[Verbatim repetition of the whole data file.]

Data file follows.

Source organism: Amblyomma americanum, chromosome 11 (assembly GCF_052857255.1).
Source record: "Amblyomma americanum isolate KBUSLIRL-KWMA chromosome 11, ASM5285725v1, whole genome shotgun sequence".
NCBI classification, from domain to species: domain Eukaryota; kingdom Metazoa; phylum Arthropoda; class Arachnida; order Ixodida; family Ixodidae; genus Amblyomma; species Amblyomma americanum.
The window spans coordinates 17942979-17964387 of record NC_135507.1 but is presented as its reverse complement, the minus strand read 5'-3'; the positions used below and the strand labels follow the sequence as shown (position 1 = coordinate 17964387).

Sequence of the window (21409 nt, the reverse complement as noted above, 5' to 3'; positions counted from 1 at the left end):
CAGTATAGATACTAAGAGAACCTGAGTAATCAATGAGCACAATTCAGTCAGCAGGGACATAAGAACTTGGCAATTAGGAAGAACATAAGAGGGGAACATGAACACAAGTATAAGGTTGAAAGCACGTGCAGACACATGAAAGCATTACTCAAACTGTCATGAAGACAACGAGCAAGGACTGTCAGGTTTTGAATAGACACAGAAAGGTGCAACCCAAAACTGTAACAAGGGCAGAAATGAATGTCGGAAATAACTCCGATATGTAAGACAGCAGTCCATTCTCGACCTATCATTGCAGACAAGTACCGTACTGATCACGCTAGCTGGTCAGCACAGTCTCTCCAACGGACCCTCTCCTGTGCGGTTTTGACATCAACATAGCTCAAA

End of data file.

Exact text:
Source organism: Amblyomma americanum, chromosome 11 (assembly GCF_052857255.1).
Source record: "Amblyomma americanum isolate KBUSLIRL-KWMA chromosome 11, ASM5285725v1, whole genome shotgun sequence".
NCBI classification, from domain to species: domain Eukaryota; kingdom Metazoa; phylum Arthropoda; class Arachnida; order Ixodida; family Ixodidae; genus Amblyomma; species Amblyomma americanum.
The window spans coordinates 17942979-17964387 of record NC_135507.1 but is presented as its reverse complement, the minus strand read 5'-3'; the positions used below and the strand labels follow the sequence as shown (position 1 = coordinate 17964387).

Sequence of the window (21409 nt, the reverse complement as noted above, 5' to 3'; positions counted from 1 at the left end):
CAGTATAGATACTAAGAGAACCTGAGTAATCAATGAGCACAATTCAGTCAGCAGGGACATAAGAACTTGGCAATTAGGAAGAACATAAGAGGGGAACATGAACACAAGTATAAGGTTGAAAGCACGTGCAGACACATGAAAGCATTACTCAAACTGTCATGAAGACAACGAGCAAGGACTGTCAGGTTTTGAATAGACACAGAAAGGTGCAACCCAAAACTGTAACAAGGGCAGAAATGAATGTCGGAAATAACTCCGATATGTAAGACAGCAGTCCATTCTCGACCTATCATTGCAGACAAGTACCGTACTGATCACGCTAGCTGGTCAGCACAGTCTCTCCAACGGACCCTCTCCTGTGCGGTTTTGACATCAACATAGCTCAAA